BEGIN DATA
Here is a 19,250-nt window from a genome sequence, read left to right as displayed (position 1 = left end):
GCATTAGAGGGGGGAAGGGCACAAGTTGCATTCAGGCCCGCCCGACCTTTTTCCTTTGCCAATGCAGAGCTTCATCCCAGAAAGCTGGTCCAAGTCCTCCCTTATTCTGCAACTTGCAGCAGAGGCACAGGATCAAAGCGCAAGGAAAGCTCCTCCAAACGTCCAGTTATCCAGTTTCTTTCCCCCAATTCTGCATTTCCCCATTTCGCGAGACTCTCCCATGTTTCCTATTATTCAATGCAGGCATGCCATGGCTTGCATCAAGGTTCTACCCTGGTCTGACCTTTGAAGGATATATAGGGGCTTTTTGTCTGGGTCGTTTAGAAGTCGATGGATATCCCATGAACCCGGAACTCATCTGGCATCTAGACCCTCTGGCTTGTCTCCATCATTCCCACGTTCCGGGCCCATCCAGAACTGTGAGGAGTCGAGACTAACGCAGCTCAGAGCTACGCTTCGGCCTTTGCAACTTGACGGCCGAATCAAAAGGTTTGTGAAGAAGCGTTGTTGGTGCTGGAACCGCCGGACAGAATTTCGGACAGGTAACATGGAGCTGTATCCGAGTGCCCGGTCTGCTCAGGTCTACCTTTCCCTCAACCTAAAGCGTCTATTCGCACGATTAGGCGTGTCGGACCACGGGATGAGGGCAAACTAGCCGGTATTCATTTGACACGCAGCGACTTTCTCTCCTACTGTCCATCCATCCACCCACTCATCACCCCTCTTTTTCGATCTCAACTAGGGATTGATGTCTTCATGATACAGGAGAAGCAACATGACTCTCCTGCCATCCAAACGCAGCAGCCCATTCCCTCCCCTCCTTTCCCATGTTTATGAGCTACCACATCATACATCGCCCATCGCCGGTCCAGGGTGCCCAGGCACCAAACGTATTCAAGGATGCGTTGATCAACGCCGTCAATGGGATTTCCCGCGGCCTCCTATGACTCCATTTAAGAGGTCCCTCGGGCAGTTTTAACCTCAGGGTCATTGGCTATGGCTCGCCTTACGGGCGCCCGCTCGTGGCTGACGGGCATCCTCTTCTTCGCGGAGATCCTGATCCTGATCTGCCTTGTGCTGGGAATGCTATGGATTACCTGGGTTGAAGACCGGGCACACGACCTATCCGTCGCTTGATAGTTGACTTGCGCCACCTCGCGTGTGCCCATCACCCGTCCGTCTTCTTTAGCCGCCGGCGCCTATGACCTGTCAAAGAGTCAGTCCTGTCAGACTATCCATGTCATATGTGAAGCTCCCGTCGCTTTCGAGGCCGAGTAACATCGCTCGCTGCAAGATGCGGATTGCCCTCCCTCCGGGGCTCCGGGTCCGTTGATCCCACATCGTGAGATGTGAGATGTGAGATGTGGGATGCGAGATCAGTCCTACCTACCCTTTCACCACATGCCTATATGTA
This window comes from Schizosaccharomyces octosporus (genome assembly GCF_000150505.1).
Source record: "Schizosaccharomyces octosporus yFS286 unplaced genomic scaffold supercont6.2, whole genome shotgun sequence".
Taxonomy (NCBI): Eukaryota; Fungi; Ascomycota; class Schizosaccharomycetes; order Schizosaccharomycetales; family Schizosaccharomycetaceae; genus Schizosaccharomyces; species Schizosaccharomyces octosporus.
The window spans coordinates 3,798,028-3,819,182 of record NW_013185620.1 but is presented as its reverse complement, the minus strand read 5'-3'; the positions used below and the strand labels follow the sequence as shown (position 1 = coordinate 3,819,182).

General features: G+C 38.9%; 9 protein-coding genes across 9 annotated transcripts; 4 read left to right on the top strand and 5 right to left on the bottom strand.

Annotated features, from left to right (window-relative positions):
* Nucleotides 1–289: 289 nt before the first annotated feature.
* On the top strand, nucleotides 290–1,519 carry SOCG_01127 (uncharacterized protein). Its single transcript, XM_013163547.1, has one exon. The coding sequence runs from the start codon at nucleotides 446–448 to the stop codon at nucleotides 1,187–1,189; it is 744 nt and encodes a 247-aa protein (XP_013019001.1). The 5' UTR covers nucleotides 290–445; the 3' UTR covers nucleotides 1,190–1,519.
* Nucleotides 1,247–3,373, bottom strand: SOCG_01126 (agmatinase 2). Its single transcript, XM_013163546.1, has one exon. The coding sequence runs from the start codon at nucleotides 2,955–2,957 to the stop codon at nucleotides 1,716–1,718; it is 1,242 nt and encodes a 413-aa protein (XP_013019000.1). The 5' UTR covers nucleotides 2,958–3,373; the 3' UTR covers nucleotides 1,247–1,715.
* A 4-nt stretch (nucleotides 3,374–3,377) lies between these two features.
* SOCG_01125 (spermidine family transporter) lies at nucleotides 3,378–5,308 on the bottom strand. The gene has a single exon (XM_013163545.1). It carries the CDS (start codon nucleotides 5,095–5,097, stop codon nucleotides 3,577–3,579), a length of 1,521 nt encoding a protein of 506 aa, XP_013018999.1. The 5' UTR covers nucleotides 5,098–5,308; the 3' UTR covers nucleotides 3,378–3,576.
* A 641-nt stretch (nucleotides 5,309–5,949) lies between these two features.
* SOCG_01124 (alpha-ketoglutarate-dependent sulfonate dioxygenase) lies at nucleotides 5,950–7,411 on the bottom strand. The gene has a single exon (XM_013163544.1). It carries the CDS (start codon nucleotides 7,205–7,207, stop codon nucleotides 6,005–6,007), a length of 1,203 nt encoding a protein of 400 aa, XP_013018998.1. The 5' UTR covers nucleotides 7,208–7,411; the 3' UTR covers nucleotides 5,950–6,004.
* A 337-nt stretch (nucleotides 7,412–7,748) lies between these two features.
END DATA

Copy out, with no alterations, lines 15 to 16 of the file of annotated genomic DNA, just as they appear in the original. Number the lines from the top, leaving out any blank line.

* SOCG_01124 (alpha-ketoglutarate-dependent sulfonate dioxygenase) lies at nucleotides 5,950–7,411 on the bottom strand. The gene has a single exon (XM_013163544.1). It carries the CDS (start codon nucleotides 7,205–7,207, stop codon nucleotides 6,005–6,007), a length of 1,203 nt encoding a protein of 400 aa, XP_013018998.1. The 5' UTR covers nucleotides 7,208–7,411; the 3' UTR covers nucleotides 5,950–6,004.
* A 337-nt stretch (nucleotides 7,412–7,748) lies between these two features.